It stirred mixed emotions for some who got credit for more time, as well as those who had already received a transplant.

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"I would have actually been able to start dialysis sooner. And even more importantly, I would have been able to receive my transplant sooner," kidney transplant recipient Charlotte Smith told Scripps in Spring 2023.

"I went from being officially on the list as of Jan. 27, 2023 and they backdated to Dec. 14, 2017," Katherine Anderson of Norristown, Pennsylvania, told Scripps News. "Why? That — that's my question. Why did it have to be the way that it is? I was excited, but then I was confused. Then I was hurt." 

"Six years, seven years, eight years of time. It was mind-boggling to me," Dr. Pooja Singh, medical director of kidney and pancreas transplantation at Jefferson Health Nicoletti Kidney Transplant Center told Scripps as she and her staff were going through medical records, on their off-hours to find all the patients they could. 

UNOS tells Scripps News 14,701 patients received credit for extra time, with a median of 1.7 years of time, and 2,470 patients have received a kidney transplant after they got credit for more time because of the prior bad math. 

Merritt recalls after his phone call, he anticipated it would still be time before he'd get a kidney match. He says his faith and family had gotten him through thus far, and just planned on continuing to wait after that Friday November call.

"I had dialysis treatment that Friday. And I was taking a nap and received a call about the eight years being doubled. I was awakened by that call. So, when we hung up, I said, okay, great, fine. One day they'll give me a call, " he said. "That Sunday evening, I received the call for a kidney transplant. And that was just amazing. That was amazing. It changed my life."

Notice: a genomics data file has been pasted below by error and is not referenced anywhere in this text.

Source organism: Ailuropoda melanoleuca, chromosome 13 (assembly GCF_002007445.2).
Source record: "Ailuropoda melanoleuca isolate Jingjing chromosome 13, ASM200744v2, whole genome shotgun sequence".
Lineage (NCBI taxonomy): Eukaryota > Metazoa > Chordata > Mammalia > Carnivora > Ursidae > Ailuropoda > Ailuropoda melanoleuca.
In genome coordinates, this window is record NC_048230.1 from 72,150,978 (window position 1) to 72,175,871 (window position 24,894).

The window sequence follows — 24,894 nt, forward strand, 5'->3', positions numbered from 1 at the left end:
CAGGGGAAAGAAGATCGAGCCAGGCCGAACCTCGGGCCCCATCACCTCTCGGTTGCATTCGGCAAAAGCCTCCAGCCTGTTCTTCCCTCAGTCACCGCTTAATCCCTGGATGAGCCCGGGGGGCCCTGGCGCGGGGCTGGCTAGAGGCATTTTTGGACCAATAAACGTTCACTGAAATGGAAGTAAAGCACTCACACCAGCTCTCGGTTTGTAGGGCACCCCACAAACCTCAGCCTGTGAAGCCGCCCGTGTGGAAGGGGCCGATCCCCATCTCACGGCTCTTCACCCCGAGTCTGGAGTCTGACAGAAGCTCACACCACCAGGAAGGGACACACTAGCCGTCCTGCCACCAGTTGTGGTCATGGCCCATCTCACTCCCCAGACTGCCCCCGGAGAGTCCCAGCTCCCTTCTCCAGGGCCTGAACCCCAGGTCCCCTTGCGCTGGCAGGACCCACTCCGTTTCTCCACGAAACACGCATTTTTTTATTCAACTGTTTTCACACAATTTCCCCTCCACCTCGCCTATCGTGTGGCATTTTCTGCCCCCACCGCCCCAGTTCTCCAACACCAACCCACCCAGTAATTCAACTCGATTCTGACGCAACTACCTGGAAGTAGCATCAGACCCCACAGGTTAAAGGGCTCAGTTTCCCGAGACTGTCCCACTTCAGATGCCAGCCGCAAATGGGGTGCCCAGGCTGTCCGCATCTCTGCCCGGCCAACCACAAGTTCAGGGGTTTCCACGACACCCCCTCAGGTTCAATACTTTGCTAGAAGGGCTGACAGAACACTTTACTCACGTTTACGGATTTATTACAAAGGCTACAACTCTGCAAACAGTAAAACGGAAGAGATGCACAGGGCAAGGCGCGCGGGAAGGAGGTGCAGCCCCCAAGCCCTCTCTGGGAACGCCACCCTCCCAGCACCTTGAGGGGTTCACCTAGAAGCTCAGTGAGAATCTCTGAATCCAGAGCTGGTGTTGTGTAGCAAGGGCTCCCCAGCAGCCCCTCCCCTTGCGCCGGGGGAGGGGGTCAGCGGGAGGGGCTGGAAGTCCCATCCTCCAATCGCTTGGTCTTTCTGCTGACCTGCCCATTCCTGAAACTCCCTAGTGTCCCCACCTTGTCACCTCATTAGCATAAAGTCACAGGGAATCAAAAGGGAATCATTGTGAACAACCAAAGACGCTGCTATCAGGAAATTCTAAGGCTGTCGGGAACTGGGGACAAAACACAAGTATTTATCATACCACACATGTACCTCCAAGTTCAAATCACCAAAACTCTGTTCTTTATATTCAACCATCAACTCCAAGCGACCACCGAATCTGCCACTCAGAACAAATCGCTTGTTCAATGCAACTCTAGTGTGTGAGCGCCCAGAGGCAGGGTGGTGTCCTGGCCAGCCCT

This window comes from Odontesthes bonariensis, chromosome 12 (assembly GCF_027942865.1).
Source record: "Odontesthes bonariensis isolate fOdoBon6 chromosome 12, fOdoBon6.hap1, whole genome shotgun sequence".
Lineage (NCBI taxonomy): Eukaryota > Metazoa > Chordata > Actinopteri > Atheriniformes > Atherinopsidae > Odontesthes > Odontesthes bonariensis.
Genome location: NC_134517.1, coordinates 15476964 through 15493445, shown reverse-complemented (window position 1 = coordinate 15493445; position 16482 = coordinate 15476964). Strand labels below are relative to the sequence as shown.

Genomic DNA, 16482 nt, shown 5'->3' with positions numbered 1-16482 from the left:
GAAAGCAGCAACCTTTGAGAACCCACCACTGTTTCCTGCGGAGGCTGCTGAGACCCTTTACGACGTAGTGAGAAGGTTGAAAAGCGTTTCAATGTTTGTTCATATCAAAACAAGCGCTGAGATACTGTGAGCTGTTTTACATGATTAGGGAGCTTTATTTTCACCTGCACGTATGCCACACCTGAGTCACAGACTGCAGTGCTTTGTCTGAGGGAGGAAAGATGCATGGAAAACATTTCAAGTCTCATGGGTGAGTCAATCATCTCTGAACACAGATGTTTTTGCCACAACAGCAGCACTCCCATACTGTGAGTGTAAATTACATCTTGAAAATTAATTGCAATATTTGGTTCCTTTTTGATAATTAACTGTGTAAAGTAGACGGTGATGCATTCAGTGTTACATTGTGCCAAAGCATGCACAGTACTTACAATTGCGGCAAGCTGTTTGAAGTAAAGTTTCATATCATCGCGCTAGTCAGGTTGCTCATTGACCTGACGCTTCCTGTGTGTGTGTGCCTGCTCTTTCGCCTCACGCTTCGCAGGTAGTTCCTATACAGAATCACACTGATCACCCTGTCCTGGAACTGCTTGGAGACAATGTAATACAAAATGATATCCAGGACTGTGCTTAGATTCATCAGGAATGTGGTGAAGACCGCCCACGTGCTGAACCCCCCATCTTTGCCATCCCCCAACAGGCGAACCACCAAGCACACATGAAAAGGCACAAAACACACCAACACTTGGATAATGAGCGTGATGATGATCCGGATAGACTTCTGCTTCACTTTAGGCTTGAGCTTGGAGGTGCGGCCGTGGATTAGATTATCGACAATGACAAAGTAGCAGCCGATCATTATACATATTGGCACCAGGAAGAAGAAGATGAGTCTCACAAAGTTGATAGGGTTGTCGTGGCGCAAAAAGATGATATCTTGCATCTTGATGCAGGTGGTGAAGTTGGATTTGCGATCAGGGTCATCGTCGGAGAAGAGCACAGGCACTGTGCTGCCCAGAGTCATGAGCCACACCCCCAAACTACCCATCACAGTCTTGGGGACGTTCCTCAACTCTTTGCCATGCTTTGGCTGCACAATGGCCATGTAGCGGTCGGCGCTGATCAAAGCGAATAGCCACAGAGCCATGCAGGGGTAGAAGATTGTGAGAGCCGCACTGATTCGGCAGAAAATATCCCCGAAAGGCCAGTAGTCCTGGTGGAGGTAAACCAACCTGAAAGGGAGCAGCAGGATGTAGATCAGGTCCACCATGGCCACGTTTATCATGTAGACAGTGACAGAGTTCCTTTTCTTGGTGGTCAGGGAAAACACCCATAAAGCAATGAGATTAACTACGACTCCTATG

UNOS expects the number of Black kidney transplant patients getting credit for more time to continue to go up, as more kidney disease patients become eligible for transplant. Race is still a factor in kidney transplant donation. and advocates are now fighting for another OPTN policy change. 

"There's a donor risk equation [called KDPI]. And unfortunately, yet again if you were a Black donor, your kidney was, regardless of what the other characteristics of your kidneys were — your kidney was in a way devalued because you got extra points, " Dr. Sylvia Rosa, president of the National Kidney Foundation explained, adding there's a far way to go. 

"We have about 15% of the U.S. population that is African Americans. When you go to a dialysis unit, 40% of the people that are there are African Americans. Hispanics are also twice as likely to end up in kidney failure."

UNOS says there is currently a proposal out for public comment to remove race from KDPI. The OPTN Board of Directors can vote on a policy change at their next in-person meeting, which usually is in early June.